On Wednesday and Thursday NBC, MSNBC, and Telemundo will host the first Democratic primary debates. If they are to match what their CNBC colleagues did with the Republican candidates in 2015, they should ask questions designed to humiliate, badger and paint the Democratic field as not ready for prime time, cartoonish, out-of-touch extremists. 
 



Ken Burns still can't get over his obsession over Donald Trump. Last June, in his Stanford commencement speech, the documentary filmmaker with the outdated Beatle haircut went all drama queen over the candidacy of Donald Trump. Well, he still can't get Trump out of his mind even if he is unable to speak his name.

In an interview with Carl Quintanilla, host of CNBC's BINGE, Burns takes us on a troubled trip deep into the heart of liberal darkness. His obsession is mostly amusing but he still continues to pretend that he is "nonpartisan" which is an easily disprovable lie. The interview begins with the clip of Burns' Stanford campaign speech thinly disguised as a commencement address:



CNBC provided coverage on the final two nights of the Republican National Convention and on Thursday, Squawk on the Street co-host and infamous GOP debate co-moderator Carl Quintanilla condemned Donald Trump’s mentioning of Americans being murdered by illegal immigrants because it reminded him of the Willie Horton ad from 1988. 



Since last week, NewsBusters has been presenting each category from the Media Research Center’s “Best Notable Quotables of 2015,” our annual awards for the year’s worst journalism. Today, the “Hopeless Haters Award,” for the worst quotes denigrating the conservative GOP presidential candidates. Winning the top slot: MSNBC Morning Joe regular Donny Deutsch, who on March 23 slammed just-declared GOP presidential candidate Ted Cruz as “scary,” “slimy” “dumb” “ignorant” and “dangerous.”



This week, after CNBC's moderators assault the GOP candidates with a barrage of offensive attack questions, liberal reporters decry Republican complaints about the debacle: "This got a little revolting tonight," MSNBC's Chris Matthews sneered, while ABC daytime host Whoopi Goldberg advised the candidates: "Grow some nuts." And: CBS and PBS host Charlie Rose tells socialist candidate Bernie Sanders that none of his plans are "radical," while foul-mouthed Kathy Griffin unleashes on Donald Trump, Ben Carson and Marco Rubio.



People in glass houses shouldn't throw stones. And people who ridicule the level of others' speech patterns should check theirs first.

CNBC didn't do that. Instead, on Thursday, as I noted in a previous NewsBusters post, it childishly rushed out a grade-level evaluation of the Republican presidential candidates' speech patterns during the first three debates, including the Wednesday train wreck it rudely hosted, and created a graphic with the title, "Are you smarter than a GOP candidate?" Payback is sweet (bolds are mine):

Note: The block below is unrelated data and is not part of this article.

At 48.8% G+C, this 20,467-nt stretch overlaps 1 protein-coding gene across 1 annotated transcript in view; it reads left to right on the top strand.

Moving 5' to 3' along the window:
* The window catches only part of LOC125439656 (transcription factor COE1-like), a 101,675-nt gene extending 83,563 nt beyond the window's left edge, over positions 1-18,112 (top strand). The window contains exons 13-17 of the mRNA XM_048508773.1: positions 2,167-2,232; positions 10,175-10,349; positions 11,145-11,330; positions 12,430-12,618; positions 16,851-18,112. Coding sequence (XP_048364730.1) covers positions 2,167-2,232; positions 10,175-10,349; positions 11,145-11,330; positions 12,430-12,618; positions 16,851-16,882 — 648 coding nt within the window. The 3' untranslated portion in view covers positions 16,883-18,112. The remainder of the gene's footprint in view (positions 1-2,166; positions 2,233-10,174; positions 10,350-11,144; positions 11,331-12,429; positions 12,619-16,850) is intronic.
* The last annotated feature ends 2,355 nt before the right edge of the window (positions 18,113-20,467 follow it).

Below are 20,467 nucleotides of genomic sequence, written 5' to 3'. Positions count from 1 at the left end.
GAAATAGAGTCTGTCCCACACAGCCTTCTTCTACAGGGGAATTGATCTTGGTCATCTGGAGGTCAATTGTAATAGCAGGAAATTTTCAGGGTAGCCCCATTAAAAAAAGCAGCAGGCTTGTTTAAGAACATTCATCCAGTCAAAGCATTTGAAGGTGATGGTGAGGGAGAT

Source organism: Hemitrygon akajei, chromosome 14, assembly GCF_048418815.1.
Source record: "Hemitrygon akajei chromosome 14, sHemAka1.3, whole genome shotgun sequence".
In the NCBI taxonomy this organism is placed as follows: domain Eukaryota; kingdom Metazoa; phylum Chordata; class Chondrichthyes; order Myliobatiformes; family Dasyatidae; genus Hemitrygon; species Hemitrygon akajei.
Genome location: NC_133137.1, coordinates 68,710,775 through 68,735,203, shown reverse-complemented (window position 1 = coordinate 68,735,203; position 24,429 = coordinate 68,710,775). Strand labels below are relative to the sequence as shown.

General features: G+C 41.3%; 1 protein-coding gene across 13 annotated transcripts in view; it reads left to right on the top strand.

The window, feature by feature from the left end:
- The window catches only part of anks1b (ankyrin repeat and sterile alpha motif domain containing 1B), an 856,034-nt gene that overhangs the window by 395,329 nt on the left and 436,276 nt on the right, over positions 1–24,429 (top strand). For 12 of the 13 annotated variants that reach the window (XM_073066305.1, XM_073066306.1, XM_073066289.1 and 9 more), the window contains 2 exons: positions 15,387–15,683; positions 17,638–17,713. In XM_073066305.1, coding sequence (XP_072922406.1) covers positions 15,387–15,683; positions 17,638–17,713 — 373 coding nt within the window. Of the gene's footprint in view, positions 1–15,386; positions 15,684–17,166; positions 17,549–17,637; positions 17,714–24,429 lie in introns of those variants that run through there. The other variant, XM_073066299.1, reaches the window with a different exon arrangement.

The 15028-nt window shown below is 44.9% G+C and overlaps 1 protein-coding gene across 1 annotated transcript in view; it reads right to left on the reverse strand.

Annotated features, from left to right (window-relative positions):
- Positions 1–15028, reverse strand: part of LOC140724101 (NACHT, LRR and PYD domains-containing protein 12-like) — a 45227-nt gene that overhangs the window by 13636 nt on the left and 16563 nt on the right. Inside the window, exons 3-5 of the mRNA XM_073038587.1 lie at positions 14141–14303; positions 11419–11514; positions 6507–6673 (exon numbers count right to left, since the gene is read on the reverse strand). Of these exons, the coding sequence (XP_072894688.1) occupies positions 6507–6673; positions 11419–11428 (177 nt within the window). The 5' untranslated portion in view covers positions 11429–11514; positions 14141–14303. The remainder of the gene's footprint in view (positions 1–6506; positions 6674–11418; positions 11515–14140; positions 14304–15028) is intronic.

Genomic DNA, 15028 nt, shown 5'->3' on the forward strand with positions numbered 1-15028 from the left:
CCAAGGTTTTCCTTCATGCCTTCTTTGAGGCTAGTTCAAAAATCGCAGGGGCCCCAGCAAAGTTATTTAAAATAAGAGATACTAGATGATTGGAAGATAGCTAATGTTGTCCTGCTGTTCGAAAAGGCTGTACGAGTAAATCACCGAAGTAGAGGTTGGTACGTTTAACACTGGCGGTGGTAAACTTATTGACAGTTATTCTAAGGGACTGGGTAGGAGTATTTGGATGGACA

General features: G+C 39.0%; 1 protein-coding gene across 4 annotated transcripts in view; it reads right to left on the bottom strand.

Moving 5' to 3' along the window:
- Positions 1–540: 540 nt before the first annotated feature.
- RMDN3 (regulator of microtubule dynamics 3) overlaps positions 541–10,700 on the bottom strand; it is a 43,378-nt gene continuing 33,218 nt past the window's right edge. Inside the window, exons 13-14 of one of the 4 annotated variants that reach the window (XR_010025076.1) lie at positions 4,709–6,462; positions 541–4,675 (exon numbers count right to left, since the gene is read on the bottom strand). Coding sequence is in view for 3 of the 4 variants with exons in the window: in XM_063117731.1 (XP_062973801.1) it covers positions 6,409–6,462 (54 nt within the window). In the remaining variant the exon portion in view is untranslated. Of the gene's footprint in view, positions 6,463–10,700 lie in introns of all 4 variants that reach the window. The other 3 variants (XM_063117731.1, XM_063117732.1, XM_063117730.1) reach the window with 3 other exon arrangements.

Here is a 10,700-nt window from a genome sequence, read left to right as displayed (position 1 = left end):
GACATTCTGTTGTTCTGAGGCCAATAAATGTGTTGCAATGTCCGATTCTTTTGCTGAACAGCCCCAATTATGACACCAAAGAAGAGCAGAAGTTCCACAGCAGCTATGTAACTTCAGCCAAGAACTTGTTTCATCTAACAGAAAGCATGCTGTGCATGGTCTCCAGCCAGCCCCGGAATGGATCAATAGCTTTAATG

A Media Research Center analysis of the questions posed by moderators John Harwood, Carl Quintanilla and Becky Quick at CNBC's Republican presidential debate found nearly two-thirds (65%) hit the candidates with negative spin, personal insults or ad hominem attacks. In contrast, all of the questions posed by CNBC personalities Jim Cramer, Rick Santelli and Sharon Epperson focused on policy matters and were phrased in a constructive, respectful tone.



It would appear that CNBC isn't going to take the criticism of its debate panelists' awful conduct last night lying down.

In what appears to be an all too predictable immature response to the dressing-downs several Republican presidential candidates administered to certain of their moderators as a result of their juvenile behavior and insulting questions — particularly John Harwood and Carl Quintillana — the network has rushed out ratings of the top ten GOP candidates' speech patterns during the first three debates, with an obvious undertone: Ignore these candidates; they're just a bunch of dummies.



Governor Chris Christie (N.J.) assailed CNBC debate co-moderator Carl Quintanilla for dedicating a line of questioning to whether daily fantasy football websites should face regulation by the federal government: "Are we really talking about getting government involved in fantasy football? Wait a second, we have $19 trillion in debt, we have people out of work, we have ISIS and Al Qaeda attacking us and we're talking about fantasy football? Can we stop? Can we stop? Seriously?"



During Wednesday’s Republican presidential debate on CNBC, Senator Marco Rubio (Fl.) excoriated the Florida newspaper The Sun-Sentinel and debate co-moderator Carl Quintanilla for raising questions about his young age and calls for him to resign from the Senate due to missed votes as examples of “a double standard” and “bias that exists in the American media today.”

 



Sen. Ted Cruz (R-Texas) took CNBC debate panelists to task for their liberal bias: “The questions that have been asked so far at this debate illustrate why the American people don’t trust the media....The contrast with the Democratic debate, where every thought and question from the media was, which of you is more handsome and why?...And nobody watching at home believes that any of the moderators has any intention of voting in a Republican primary.”



On Sunday, NBC Nightly News found it pertinent to run a puff piece on a liberal Tennessee church that fill-in weekend anchor Carl Quintanilla hyped as a place “where the views of all are welcome” and gay people are welcomed with the full benefits of membership (including baptisms and marriages).